Harley-Davidson is recalling all 2020 LiveWire electric motorcycles produced within a certain date range due to a power loss issue related to the charging circuitry.
The recall, which was just announced yesterday, includes all 2020 Harley-Davidson LiveWire electric motorcycles produced between September 23, 2019, and March 16, 2020.
Harley-Davidson estimates that 1% of these bikes suffer from a power interruption issue originating in the onboard charging system.
The company will be contacting owners over the next week to notify them if their LiveWire is included in the recall. Owners can either ride to their local dealership, or have the option of H-D picking up and returning the LiveWire free of charge.
Dealerships will be updating the LiveWire’s software to remove the potential power interruption issue.
As the company explained in the recall paperwork:
The software in the On-Board Charging (OBC) System may initiate a shutdown of the electric vehicle powertrain, without providing reasonable indication to the rider that a shutdown sequence has been initiated. In some cases, the vehicle may not be able to be restarted or, if restarted, may shortly thereafter shut down again.
This isn’t the first time the LiveWire has hit a speed bump related to the charging system.
In late 2019, Harley-Davidson stopped production of the vehicles for several days after a charging anomaly was noted in a single bike. Production was then quickly resumed.
LiveWire owners seeking additional information should contact the National Highway Traffic Safety Administration Vehicle Safety Hotline at the number 1-888-327-4236 (TTY 1-800-424-9153), or can visit www.safercar.gov.
It’s a bit early to comment too deeply on this until we know more about the scope of the issue, but it seems that Harley-Davidson is doing the right thing by bringing all potentially affected bikes in for an immediate software update, even if just 1% of bikes may be affected.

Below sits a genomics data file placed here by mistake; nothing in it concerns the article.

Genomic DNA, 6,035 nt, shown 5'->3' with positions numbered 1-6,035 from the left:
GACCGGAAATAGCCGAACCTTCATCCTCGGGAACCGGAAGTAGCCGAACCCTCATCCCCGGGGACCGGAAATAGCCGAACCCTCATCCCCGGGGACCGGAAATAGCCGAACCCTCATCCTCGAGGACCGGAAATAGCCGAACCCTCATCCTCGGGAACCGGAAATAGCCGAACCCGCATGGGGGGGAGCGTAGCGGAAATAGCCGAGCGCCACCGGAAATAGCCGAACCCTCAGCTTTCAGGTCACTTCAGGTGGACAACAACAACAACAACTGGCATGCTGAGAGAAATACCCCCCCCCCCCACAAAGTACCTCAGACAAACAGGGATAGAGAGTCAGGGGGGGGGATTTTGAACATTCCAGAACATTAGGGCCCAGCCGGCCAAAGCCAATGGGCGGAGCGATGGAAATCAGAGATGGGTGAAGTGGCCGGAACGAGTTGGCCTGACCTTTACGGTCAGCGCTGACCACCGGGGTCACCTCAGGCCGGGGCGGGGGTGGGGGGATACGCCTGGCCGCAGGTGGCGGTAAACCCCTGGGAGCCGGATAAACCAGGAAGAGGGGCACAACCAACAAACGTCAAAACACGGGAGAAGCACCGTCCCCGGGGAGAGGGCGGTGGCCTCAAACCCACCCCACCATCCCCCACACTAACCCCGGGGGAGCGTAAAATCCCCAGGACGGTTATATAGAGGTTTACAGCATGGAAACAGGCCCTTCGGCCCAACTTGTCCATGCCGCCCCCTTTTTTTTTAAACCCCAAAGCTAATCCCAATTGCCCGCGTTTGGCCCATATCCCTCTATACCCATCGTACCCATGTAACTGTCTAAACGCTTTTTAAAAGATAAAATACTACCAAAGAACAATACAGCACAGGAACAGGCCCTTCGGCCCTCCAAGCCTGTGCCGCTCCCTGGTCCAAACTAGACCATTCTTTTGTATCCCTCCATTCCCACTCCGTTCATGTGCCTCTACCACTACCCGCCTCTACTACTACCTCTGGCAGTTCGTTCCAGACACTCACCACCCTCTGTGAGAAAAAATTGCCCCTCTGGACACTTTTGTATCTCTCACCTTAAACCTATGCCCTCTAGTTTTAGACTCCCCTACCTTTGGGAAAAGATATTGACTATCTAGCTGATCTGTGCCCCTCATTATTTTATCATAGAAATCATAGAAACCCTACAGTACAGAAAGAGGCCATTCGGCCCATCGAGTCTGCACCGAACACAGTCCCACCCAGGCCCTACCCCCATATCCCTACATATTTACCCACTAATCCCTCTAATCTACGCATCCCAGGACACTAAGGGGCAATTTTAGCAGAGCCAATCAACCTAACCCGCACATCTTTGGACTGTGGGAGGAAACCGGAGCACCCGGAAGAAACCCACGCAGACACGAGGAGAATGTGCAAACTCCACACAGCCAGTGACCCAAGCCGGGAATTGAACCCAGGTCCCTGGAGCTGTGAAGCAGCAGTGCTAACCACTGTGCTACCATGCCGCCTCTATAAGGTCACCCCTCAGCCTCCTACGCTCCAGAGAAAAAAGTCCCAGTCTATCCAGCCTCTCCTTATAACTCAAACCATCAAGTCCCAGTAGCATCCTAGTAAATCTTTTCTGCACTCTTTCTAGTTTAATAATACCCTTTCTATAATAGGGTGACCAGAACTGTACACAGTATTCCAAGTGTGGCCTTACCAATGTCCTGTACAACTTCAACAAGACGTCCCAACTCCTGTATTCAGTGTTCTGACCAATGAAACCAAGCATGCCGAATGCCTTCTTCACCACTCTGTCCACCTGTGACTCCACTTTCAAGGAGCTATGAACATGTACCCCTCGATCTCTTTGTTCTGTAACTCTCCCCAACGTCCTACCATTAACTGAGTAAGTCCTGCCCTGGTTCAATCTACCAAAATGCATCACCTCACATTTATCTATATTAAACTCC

Any safety issue that could result in threat of injury or death should be handled with utmost prudence.
It speaks to the company’s commitment to safety and quality standards. Rumors abound in the electric motorcycle industry of other major players that have swept important flaws under the rug in an effort to avoid bad publicity. And to be fair, my sister has a gas motorcycle that is less than two years old and that has stalled on me randomly several times. I haven’t heard about any recalls there.
But Harley-Davidson has proven that it has been quick to hit the big red STOP button as soon as they suspect something isn’t right with one of their electric motorcycles.
I’m also glad to see that this is an issue that is easy enough to fix with a simple software update. It would sure be nice if this could be handled with an over-the-air (OTA) update, but perhaps other factors preclude that option.
Either way, with the number of positive reviews (including our own) that the LiveWire has received, I don’t expect this to be more than a hiccup for H-D’s halo electric motorcycle.
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